Toward Ultra-Low-Power Remote Health Monitoring: An Optimal and Adaptive Compressed Sensing Framework for Activity Recognition.

IEEE Trans. Mob. Comput.(2019)

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Activity recognition, as an important component of behavioral monitoring and intervention, has attracted enormous attention, especially in Mobile Cloud Computing (MCC) and Remote Health Monitoring (RHM) paradigms. While recently resource constrained wearable devices have been gaining popularity, their battery life is limited and constrained by the frequent wireless transmission of data to more computationally powerful back-ends. This paper proposes an ultra-low power activity recognition system using a novel adaptive compressed sensing technique that aims to minimize transmission costs. Coarse-grained on-body sensor localization and unsupervised clustering modules are devised to autonomously reconfigure the compressed sensing module for further power saving. We perform a thorough heuristic optimization using Grammatical Evolution (GE) to ensure minimal computation overhead of the proposed methodology. Our evaluation on a real-world dataset and a low power wearable sensing node demonstrates that our approach can reduce the energy consumption of the wireless data transmission up to 81.2 and 61.5 percent, with up to 60.6 and 35.0 percent overall power savings in comparison with baseline and a naive state-of-the-art approaches, respectively. These solutions lead to an average activity recognition accuracy of 89.0 percent—only 4.8 percent less than the baseline accuracy—while having a negligible energy overhead of on-node computation.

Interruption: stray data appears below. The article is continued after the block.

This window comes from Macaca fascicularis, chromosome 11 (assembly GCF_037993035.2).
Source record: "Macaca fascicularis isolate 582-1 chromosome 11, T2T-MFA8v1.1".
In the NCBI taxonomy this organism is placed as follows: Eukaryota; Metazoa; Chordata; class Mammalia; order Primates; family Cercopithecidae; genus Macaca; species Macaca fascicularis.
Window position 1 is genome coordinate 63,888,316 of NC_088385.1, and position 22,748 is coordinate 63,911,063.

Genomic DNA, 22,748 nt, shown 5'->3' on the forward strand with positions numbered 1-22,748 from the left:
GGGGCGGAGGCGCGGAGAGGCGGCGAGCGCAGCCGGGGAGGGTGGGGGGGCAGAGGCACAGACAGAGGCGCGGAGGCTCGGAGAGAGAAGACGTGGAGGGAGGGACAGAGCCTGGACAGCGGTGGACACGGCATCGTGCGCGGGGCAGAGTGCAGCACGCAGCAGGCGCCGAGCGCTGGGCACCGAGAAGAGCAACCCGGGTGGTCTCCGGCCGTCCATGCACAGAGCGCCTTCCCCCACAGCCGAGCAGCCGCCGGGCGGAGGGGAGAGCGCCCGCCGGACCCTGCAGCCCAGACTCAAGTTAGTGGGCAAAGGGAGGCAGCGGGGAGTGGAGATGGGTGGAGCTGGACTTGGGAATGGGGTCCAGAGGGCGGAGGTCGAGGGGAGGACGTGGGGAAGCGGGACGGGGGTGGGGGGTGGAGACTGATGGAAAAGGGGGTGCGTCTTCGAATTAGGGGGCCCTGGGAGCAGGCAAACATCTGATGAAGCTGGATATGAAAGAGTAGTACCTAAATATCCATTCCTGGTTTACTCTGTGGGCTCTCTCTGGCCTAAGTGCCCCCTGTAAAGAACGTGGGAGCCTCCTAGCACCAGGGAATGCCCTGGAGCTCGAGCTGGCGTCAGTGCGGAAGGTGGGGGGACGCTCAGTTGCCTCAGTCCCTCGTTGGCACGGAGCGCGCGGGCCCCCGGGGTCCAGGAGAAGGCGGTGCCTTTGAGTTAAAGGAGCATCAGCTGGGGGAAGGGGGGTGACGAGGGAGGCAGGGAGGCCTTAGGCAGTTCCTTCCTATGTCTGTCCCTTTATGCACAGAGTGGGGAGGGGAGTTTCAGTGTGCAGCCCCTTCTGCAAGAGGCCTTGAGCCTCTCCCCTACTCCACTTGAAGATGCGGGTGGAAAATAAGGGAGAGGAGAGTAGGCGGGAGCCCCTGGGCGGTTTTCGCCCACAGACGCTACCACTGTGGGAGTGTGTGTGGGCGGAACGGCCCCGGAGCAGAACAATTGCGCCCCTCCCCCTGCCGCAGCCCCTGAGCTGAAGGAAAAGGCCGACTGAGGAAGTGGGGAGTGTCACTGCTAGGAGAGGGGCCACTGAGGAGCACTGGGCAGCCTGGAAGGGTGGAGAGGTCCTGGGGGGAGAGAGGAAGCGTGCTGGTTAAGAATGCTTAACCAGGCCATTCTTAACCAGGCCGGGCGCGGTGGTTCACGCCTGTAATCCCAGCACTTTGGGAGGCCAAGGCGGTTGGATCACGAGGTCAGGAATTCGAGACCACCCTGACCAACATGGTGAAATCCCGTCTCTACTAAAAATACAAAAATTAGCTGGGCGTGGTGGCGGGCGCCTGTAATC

Activity recognition,Compressed sensing,Biomedical monitoring,Monitoring,Performance evaluation,Mobile computing
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